ETHAN — The gears about the future of Ethan, and Davison County as a whole, began turning Wednesday.
A handful of community residents gathered at the Ethan Community Center with officials from the county's Planning and Zoning Department and District III Planning and Development to hold the first public meeting for the county's comprehensive planning process. That plan is being updated for the first time in 20 years, and Davison County Planning and Zoning Administrator Jeff Bathke said the goal is for it to guide the next 20 years, as well.
“All three municipalities and the county, in general, we want to figure out where the municipalities want to go, where the county wants to go with planning over the next 20 years with housing, industry, small business, and then figure out a way to pay for that,” Bathke said.
District III Community Development Specialist Eric Ambroson led the discussion, which covered population and demographic trends in the county and looking at the Ethan area and identifying priorities for potential future housing and commercial development. Comprehensive plans are legally required to be in place by state law to help guide zoning regulations
“This is really a guide for community growth,” Ambroson said of the plan. “It’s a visioning statement, but it’s the legal basis for all of the zoning in the county.”
Ambroson shared a litany of statistics about Davison County’s trends and demographics, showing that more residents have at least a high school diploma than in past years and that housing projection scenarios indicate nearly 2,000 new units will be needed in the county over the next 20 years, with more than 1,100 of those coming through single-family dwellings.
Davison County had 19,504 residents as of 2010. Ambroson pointed out that the county's population has grown by one-third of a percentage point each decade. If that rate continues, that projects to put Davison County's total population over 20,000 next year in 2020, and increasing by about 330 residents every five years, culminating with about 21,400 residents in 2040.
Ambroson also shared data regarding the employment trends in the area. In 2017, employers reported strong climbs in the construction and manufacturing industries, while educational jobs increased slightly. Industries to experience decreases were in the hospitality industry, retail and healthcare, which mirror some national trends. Statistical projections indicate many of those same trends are expected to continue.
For Ethan’s residents, they gathered around large maps of the community and identified what they would like to see prioritized. The community doesn’t have a convenience store or a gas station, so residents said it would be beneficial to see that return, and added that the community could use another daycare business.
They also identified some areas on the edge of the city limits that would be good for potential residential development, along with lots in the community that currently have decrepit homes on them that could be torn down and have new homes built there. About 26.5 percent of the county’s houses were built before 1940, data showed.
Bathke said a key determination is to figure out what communities really want for future development.
“You have to consider how much housing you’re willing to add, and all of the infrastructure that goes with it,” Bathke said. “Do you want the expansion of new business? Not every town does.”
Bathke noted that the meetings have had fortuitous timing with the recent flooding, because it emphasizes which properties would be good for constructing homes or businesses.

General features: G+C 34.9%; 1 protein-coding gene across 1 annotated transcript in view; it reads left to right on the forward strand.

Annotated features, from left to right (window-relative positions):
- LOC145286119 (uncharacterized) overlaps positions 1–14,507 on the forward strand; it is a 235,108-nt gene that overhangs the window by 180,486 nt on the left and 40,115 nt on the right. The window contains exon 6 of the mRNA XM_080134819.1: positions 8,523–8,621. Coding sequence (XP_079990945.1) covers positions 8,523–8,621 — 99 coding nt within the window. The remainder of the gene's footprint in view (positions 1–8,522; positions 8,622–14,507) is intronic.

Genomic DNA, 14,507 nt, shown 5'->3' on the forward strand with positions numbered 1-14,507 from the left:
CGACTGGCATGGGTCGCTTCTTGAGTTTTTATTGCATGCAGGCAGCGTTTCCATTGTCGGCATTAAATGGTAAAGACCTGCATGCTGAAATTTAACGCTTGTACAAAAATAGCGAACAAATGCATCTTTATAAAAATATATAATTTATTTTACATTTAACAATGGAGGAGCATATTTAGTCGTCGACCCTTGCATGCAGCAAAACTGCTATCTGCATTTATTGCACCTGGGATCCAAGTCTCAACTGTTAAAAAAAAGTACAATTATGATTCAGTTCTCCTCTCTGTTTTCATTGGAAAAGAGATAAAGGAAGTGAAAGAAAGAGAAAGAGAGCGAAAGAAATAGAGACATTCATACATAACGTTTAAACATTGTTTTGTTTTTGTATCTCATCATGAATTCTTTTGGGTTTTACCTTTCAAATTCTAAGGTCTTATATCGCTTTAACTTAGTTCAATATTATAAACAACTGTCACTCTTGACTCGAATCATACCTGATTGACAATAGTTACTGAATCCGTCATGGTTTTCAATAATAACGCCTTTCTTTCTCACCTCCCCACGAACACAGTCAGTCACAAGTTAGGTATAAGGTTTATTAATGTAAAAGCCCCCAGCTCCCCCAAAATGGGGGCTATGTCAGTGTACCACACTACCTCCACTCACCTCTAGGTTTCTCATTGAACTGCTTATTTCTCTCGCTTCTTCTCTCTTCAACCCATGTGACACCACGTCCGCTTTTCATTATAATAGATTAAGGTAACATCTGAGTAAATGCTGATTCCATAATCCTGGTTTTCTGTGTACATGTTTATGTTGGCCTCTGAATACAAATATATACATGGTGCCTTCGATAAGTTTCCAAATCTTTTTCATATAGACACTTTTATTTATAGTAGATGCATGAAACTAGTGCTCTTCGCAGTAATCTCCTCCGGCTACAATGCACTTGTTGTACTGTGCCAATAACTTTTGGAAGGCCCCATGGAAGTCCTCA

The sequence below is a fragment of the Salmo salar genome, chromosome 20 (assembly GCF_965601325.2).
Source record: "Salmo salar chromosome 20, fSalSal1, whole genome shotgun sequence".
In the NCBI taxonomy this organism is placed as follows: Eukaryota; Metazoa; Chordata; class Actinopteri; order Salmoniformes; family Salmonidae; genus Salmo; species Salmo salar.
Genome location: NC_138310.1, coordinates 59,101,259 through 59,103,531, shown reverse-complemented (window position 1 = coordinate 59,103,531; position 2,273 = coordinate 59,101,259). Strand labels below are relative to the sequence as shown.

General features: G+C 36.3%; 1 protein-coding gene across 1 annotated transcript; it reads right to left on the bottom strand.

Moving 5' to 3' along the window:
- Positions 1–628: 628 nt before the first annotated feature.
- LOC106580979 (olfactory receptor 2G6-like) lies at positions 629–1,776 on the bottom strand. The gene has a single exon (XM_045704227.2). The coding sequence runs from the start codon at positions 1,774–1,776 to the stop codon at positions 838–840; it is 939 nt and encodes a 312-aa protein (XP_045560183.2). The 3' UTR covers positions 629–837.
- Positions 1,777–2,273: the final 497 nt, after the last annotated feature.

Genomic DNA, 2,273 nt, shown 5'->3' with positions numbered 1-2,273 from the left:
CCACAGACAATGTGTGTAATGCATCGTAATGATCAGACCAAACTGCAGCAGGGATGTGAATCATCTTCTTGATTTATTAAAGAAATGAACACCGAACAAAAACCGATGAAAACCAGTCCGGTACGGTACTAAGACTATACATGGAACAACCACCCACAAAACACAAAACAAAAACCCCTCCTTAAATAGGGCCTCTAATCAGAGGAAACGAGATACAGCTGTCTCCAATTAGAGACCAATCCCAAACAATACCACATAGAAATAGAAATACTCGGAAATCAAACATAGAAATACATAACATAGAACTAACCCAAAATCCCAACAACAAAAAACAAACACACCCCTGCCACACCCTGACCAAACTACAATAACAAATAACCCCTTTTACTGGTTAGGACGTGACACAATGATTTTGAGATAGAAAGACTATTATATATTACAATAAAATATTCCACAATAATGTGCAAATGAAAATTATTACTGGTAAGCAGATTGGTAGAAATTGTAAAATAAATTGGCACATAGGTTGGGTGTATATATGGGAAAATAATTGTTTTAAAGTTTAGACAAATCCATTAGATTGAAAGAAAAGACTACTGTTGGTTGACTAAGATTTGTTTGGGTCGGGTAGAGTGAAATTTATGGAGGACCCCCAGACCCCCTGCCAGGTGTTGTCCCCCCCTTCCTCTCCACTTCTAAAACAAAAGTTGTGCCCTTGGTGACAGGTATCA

“You might have an area that looks like it’s a good place to build homes and then it had 6 feet of water on it the day after the flooding,” he said.
Ambroson also presented planning concepts, which showed rural developments that are like neighborhoods, along with ag industry clusters that might have businesses that work well together. He also showed ideas for environmental-minded subdivisions and country neighborhoods that limited driveways to busy rural roads with private lanes and driveways.
“We like having clusters,” said Bathke, speaking of rural neighborhoods and homes.
From a commuting standpoint, Davison County is a net importer of employees. About 7,500 people live and work in the county, while 4,737 live outside the county’s boundaries and work in Davison County. A total of 3,290 people live in Davison County but work elsewhere. An increased percentage of residents are taking advantage of two-year associate’s degrees or at least completing high school than past generations, Ambroson pointed out, as well.
The conversation didn’t elaborate on controversial issues such as commercial animal feeding operations and wind energy projects, but Ambroson said they are key issues that county residents should voice their thoughts about to guide future decisions.
There will be more chances for the public to be involved with the process. A similar public meeting will be held in Mount Vernon at 6 p.m. on Oct. 23. Another is planned at the Davison County Fairgrounds in coming weeks. There will also be public hearings with the Davison County Commission when it comes time for the county to adopt the plan.
County leaders are also asking that residents fill out a short online survey about advantages and disadvantages in the county, developmental needs and major issues and priorities for Davison County in coming years. That survey is expected to be live on the county’s website — davisoncounty.org — in the coming days.
“It’s fairly simple,” Bathke said of the survey. “It’s an opportunity for people in the community to voice their concerns. What we don’t like is when the only people who show up at meetings are the people that are already on town boards and committees. We want to hear from the people who aren’t usually involved in those planning processes to see what they want out of the county in the future.”